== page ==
Slain marine's family lived in Charlotte

The family of Staff Sgt. David A. Wyatt, one of four U.S. Marines killed in the shooting in Chattanooga Thursday, lived in Charlotte until recently.

Speaking first with Fox 46 News Charlotte, the father of David Wyatt said his son intended to be a lifelong Marine. Allen Wyatt said he last spoke to his son Monday and discussed David's ambition to hike the Appalachian Trial.

David Wyatt was born in Morganton, North Carolina, before the family moved to Arkansas. Allen and his wife would eventually move back to Charlotte, before relocating to Florida in January. David was an Eagle Scout and went on to to study at the University of Arkansas.

"He was a loyal Arkansas Razorbacks fan," Allen said Friday afternoon from Chattanooga in a phone interview with Fox 46 News. The family is now gathering at the home of David's sister.

David served two tours in Iraq and one in Afghanistan. His father said David, his brother and brother-in-law joined the US Marines together.

"I think it was probably 9/11," Allen said when explaining his son's motivation to serve his country.

David leaves behind a wife and two children, ages 7 and 10. He recently made a Pinewood Derby car with one of his sons, now a boy scout, and served as a youth soccer coach.

Wyatt was one of four allegedly shot and killed Thursday by 24-year-old Muhammad Youssef Abdulazeez.The Marines were identified Friday by the Marines as Gunnery Sgt. Thomas J. Sullivan of Hampden, Massachusetts; Staff Sgt. David A. Wyatt (Fox 46 News is currently working to confirm his most recent place of residence); Sgt. Carson A. Holmquist of Polk, Wisconsin; and Lance Cpl. Squire K. Wells of Cobb County, Georgia, who a family spokesman says went by "Skip."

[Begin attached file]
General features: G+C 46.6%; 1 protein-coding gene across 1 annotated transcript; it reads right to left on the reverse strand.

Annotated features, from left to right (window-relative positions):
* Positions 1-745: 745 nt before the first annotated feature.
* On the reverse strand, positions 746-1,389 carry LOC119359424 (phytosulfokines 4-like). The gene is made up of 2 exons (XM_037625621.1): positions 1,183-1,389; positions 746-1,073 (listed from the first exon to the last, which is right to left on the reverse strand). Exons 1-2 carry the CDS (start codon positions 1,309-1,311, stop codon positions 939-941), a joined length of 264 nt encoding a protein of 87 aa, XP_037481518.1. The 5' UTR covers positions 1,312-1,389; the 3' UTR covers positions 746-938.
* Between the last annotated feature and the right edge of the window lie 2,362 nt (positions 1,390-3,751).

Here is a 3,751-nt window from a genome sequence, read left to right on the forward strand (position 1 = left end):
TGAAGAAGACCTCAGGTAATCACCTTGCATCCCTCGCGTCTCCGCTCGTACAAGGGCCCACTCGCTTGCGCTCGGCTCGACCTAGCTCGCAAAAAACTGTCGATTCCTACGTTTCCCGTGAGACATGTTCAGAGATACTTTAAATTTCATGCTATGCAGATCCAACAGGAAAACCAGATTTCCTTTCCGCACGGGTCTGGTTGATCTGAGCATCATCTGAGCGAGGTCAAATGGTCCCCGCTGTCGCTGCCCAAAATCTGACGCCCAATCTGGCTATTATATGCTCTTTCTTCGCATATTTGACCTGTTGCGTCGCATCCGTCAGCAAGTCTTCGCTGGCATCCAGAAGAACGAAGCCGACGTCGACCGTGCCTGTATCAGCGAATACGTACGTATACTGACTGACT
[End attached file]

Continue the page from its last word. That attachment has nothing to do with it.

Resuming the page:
The police chief in Chattanooga says officers in the city dragged a wounded colleague to safety during a gunfight. Chief Fred Fletcher called the officers heroes for their actions and said Thursday during a news conference that their actions prevented an additional loss of life.

The U.S. Attorney in eastern Tennessee says the attacks on two military facilities in Tennessee is being treated as a terrorism investigation.

Bill Killian, the U.S. Attorney for the eastern district of Tennessee, said Thursday that the probe is being led by the FBI. Killian says investigators will "let the facts and the evidence lead us where it may."

The FBI says Abdulazeez had at least two long guns and one handgun, and some of the purchases were legal and some were not. FBI agent Ed Reinhold did not go into specifics about the weapons at a news conference Friday. He said investigators were also looking at all of his overseas travel.

More than 1,000 people attended an interfaith memorial service for victims of the Tennessee shootings.

Held at Olivet Baptist Church on Friday evening, the program began with the crowd giving a standing ovation as a speaker repeatedly said, "We are Chattanooga strong!"

Members of the city's Islamic community sat in pews among the crowd as Christian pastors prayed for healing and peace and a rabbi read scripture. Gov. Bill Haslam quoted the Old Testament and said he prays that Chattanooga "would be a city that answers hate with love."

The Chattanooga Police Department said Friday night the officer who was wounded in the shooting is recovering. On its Twitter account Friday evening, the department tweeted a statement from the officer's family saying that Dennis Pedigo "is doing well, he is in good spirits."

The family also offered its prayers for the families of the Marines who were killed.

This is a developing story. Stay with

The Associated Press contributed to this story.

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